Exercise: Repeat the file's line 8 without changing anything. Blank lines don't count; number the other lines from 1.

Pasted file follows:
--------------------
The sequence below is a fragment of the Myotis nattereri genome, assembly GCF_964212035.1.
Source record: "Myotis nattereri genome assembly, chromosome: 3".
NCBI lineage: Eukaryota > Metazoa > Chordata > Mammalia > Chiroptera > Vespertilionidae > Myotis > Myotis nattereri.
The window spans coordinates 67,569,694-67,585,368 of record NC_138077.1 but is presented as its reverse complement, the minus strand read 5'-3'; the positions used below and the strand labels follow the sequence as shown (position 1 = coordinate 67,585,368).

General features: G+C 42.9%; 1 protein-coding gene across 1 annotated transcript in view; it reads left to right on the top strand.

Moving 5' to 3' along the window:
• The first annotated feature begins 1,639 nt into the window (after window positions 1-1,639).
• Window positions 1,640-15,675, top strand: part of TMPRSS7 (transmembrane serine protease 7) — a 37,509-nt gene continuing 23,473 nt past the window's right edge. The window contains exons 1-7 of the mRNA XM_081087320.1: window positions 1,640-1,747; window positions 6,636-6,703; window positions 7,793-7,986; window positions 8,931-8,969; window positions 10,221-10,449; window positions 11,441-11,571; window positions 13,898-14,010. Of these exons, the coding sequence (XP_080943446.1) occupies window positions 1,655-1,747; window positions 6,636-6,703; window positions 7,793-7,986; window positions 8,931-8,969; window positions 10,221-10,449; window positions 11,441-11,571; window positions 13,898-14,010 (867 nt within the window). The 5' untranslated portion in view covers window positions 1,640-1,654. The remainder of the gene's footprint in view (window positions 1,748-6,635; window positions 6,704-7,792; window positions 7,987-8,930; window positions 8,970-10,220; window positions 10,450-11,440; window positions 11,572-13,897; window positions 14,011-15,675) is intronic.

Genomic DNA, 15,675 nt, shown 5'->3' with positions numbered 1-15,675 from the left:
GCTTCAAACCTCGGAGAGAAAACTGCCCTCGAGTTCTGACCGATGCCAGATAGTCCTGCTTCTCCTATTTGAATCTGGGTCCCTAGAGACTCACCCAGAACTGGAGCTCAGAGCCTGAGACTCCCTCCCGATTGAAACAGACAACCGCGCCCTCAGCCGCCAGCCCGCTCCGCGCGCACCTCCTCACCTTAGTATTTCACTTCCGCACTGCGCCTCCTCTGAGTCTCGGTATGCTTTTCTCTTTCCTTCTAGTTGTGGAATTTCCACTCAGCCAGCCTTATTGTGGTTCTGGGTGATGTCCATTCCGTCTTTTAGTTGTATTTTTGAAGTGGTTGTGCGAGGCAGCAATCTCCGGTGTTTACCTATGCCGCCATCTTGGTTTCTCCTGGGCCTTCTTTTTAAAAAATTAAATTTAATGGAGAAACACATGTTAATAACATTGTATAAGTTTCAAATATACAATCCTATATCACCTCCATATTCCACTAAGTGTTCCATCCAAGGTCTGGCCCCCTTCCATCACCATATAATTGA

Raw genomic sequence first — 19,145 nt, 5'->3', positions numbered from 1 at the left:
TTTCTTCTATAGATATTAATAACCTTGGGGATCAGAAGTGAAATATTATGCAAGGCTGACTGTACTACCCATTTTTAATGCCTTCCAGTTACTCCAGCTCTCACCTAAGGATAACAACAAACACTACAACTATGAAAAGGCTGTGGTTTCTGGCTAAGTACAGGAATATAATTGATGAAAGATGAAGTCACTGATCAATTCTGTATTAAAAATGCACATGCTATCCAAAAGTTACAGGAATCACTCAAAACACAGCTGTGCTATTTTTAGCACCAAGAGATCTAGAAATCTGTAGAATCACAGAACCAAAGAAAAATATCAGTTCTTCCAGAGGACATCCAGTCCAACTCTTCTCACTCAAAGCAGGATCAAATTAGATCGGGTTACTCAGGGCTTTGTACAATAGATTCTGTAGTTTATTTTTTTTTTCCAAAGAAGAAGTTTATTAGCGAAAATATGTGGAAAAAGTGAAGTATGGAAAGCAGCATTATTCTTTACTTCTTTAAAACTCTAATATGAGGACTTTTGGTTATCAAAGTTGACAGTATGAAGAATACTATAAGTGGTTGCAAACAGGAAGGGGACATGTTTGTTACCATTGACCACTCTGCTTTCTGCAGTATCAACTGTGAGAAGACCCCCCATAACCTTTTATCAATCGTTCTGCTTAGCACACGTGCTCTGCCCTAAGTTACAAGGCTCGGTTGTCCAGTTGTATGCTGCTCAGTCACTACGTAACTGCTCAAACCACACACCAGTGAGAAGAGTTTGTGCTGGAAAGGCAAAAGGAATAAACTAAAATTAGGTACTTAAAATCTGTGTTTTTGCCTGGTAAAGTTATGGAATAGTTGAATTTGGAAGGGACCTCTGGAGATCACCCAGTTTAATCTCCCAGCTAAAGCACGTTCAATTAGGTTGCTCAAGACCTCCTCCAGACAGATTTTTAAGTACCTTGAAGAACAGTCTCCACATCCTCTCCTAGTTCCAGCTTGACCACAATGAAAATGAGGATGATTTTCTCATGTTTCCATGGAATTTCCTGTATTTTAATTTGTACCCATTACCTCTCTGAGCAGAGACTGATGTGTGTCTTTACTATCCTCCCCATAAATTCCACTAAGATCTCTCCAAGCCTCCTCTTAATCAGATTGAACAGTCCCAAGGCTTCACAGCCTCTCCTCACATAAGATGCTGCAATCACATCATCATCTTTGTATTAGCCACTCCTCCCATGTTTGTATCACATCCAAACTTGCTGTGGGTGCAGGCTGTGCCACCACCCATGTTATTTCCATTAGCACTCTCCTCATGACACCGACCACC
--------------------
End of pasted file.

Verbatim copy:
• Window positions 1,640-15,675, top strand: part of TMPRSS7 (transmembrane serine protease 7) — a 37,509-nt gene continuing 23,473 nt past the window's right edge. The window contains exons 1-7 of the mRNA XM_081087320.1: window positions 1,640-1,747; window positions 6,636-6,703; window positions 7,793-7,986; window positions 8,931-8,969; window positions 10,221-10,449; window positions 11,441-11,571; window positions 13,898-14,010. Of these exons, the coding sequence (XP_080943446.1) occupies window positions 1,655-1,747; window positions 6,636-6,703; window positions 7,793-7,986; window positions 8,931-8,969; window positions 10,221-10,449; window positions 11,441-11,571; window positions 13,898-14,010 (867 nt within the window). The 5' untranslated portion in view covers window positions 1,640-1,654. The remainder of the gene's footprint in view (window positions 1,748-6,635; window positions 6,704-7,792; window positions 7,987-8,930; window positions 8,970-10,220; window positions 10,450-11,440; window positions 11,572-13,897; window positions 14,011-15,675) is intronic.